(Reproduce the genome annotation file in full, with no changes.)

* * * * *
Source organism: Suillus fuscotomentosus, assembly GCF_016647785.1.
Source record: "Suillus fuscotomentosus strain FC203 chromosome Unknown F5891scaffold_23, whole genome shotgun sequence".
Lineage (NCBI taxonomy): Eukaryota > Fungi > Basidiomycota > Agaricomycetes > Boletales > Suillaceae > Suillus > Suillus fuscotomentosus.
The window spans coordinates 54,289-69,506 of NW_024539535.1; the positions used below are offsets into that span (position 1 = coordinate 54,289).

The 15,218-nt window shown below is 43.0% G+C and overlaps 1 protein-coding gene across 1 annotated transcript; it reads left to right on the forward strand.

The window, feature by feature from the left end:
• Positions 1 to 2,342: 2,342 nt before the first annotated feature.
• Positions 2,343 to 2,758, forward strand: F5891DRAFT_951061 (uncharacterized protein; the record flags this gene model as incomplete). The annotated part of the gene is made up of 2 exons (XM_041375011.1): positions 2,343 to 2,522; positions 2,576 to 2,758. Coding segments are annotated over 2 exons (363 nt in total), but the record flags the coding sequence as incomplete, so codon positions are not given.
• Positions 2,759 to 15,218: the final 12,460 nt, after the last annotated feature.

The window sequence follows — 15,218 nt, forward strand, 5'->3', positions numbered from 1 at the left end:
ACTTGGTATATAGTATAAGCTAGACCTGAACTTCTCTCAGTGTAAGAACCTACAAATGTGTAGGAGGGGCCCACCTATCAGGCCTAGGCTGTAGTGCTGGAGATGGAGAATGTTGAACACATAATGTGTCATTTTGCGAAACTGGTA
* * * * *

Source organism: Suillus fuscotomentosus, assembly GCF_016647785.1.
Source record: "Suillus fuscotomentosus strain FC203 chromosome Unknown F5891scaffold_23, whole genome shotgun sequence".
Lineage (NCBI taxonomy): Eukaryota > Fungi > Basidiomycota > Agaricomycetes > Boletales > Suillaceae > Suillus > Suillus fuscotomentosus.
The window spans coordinates 54,289-69,506 of NW_024539535.1; the positions used below are offsets into that span (position 1 = coordinate 54,289).

The 15,218-nt window shown below is 43.0% G+C and overlaps 1 protein-coding gene across 1 annotated transcript; it reads left to right on the forward strand.

The window, feature by feature from the left end:
• Positions 1 to 2,342: 2,342 nt before the first annotated feature.
• Positions 2,343 to 2,758, forward strand: F5891DRAFT_951061 (uncharacterized protein; the record flags this gene model as incomplete). The annotated part of the gene is made up of 2 exons (XM_041375011.1): positions 2,343 to 2,522; positions 2,576 to 2,758. Coding segments are annotated over 2 exons (363 nt in total), but the record flags the coding sequence as incomplete, so codon positions are not given.
• Positions 2,759 to 15,218: the final 12,460 nt, after the last annotated feature.

The window sequence follows — 15,218 nt, forward strand, 5'->3', positions numbered from 1 at the left end:
ACTTGGTATATAGTATAAGCTAGACCTGAACTTCTCTCAGTGTAAGAACCTACAAATGTGTAGGAGGGGCCCACCTATCAGGCCTAGGCTGTAGTGCTGGAGATGGAGAATGTTGAACACATAATGTGTCATTTTGCGAAACTGGTA